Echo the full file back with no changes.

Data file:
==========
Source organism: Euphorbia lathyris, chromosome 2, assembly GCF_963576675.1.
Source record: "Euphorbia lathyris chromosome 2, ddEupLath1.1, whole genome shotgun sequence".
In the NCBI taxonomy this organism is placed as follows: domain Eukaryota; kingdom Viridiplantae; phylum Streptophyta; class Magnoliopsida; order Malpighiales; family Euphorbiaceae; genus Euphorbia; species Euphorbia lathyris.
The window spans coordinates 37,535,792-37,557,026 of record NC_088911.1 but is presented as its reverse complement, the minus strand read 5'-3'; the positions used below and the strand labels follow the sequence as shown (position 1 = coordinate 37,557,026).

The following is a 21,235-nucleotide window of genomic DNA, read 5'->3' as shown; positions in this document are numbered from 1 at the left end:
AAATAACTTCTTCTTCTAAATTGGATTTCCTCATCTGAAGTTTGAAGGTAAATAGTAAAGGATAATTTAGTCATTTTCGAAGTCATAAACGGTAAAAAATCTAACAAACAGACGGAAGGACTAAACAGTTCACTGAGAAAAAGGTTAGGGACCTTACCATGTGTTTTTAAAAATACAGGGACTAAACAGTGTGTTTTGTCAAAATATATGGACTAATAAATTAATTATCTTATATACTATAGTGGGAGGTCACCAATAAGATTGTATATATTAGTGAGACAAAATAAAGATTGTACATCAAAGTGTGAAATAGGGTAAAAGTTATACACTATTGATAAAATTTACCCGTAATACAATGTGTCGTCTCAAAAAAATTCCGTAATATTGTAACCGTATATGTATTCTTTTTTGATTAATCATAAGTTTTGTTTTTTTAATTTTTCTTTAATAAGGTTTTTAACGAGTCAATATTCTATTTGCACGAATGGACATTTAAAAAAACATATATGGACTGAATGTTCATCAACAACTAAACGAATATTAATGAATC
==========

Source organism: Euphorbia lathyris, chromosome 2, assembly GCF_963576675.1.
Source record: "Euphorbia lathyris chromosome 2, ddEupLath1.1, whole genome shotgun sequence".
In the NCBI taxonomy this organism is placed as follows: domain Eukaryota; kingdom Viridiplantae; phylum Streptophyta; class Magnoliopsida; order Malpighiales; family Euphorbiaceae; genus Euphorbia; species Euphorbia lathyris.
The window spans coordinates 37,535,792-37,557,026 of record NC_088911.1 but is presented as its reverse complement, the minus strand read 5'-3'; the positions used below and the strand labels follow the sequence as shown (position 1 = coordinate 37,557,026).

The following is a 21,235-nucleotide window of genomic DNA, read 5'->3' as shown; positions in this document are numbered from 1 at the left end:
AAATAACTTCTTCTTCTAAATTGGATTTCCTCATCTGAAGTTTGAAGGTAAATAGTAAAGGATAATTTAGTCATTTTCGAAGTCATAAACGGTAAAAAATCTAACAAACAGACGGAAGGACTAAACAGTTCACTGAGAAAAAGGTTAGGGACCTTACCATGTGTTTTTAAAAATACAGGGACTAAACAGTGTGTTTTGTCAAAATATATGGACTAATAAATTAATTATCTTATATACTATAGTGGGAGGTCACCAATAAGATTGTATATATTAGTGAGACAAAATAAAGATTGTACATCAAAGTGTGAAATAGGGTAAAAGTTATACACTATTGATAAAATTTACCCGTAATACAATGTGTCGTCTCAAAAAAATTCCGTAATATTGTAACCGTATATGTATTCTTTTTTGATTAATCATAAGTTTTGTTTTTTTAATTTTTCTTTAATAAGGTTTTTAACGAGTCAATATTCTATTTGCACGAATGGACATTTAAAAAAACATATATGGACTGAATGTTCATCAACAACTAAACGAATATTAATGAATC